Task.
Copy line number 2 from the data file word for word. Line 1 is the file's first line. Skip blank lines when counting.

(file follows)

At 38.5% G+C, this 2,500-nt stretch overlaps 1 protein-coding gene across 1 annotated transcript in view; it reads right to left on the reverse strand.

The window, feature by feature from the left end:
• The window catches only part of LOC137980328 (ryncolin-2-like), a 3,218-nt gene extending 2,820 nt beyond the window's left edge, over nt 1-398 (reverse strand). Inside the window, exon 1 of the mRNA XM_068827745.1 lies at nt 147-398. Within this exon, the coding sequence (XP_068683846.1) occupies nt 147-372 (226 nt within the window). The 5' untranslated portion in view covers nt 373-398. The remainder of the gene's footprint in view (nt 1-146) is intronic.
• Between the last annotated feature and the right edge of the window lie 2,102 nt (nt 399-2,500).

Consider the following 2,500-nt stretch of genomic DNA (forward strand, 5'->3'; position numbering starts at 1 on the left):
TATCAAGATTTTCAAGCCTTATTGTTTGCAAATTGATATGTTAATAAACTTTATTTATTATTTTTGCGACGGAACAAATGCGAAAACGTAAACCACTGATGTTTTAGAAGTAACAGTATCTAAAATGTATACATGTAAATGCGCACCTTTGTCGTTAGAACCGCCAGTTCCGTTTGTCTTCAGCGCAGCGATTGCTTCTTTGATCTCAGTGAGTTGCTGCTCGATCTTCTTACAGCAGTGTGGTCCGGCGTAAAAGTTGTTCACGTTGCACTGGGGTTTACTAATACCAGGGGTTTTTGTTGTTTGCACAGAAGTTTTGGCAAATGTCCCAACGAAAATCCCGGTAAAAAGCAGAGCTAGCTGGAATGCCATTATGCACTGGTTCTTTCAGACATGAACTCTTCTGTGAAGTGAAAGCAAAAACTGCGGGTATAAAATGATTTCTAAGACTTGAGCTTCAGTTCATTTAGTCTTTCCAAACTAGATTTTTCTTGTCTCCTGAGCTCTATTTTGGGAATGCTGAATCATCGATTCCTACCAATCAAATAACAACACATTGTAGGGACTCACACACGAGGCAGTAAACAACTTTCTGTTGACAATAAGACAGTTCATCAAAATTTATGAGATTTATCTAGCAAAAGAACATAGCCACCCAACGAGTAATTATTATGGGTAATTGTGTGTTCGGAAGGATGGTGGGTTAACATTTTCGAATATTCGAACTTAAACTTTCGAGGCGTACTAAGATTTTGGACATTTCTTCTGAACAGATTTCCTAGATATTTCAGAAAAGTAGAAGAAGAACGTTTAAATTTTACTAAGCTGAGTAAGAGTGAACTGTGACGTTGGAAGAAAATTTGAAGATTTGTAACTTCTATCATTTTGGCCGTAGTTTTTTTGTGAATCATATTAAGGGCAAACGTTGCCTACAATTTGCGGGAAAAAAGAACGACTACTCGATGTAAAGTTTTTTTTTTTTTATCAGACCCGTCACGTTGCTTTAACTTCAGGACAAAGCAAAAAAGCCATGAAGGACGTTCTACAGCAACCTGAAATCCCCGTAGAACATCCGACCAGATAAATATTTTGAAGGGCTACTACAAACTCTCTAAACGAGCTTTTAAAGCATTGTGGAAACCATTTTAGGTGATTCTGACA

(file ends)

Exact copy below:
The window, feature by feature from the left end: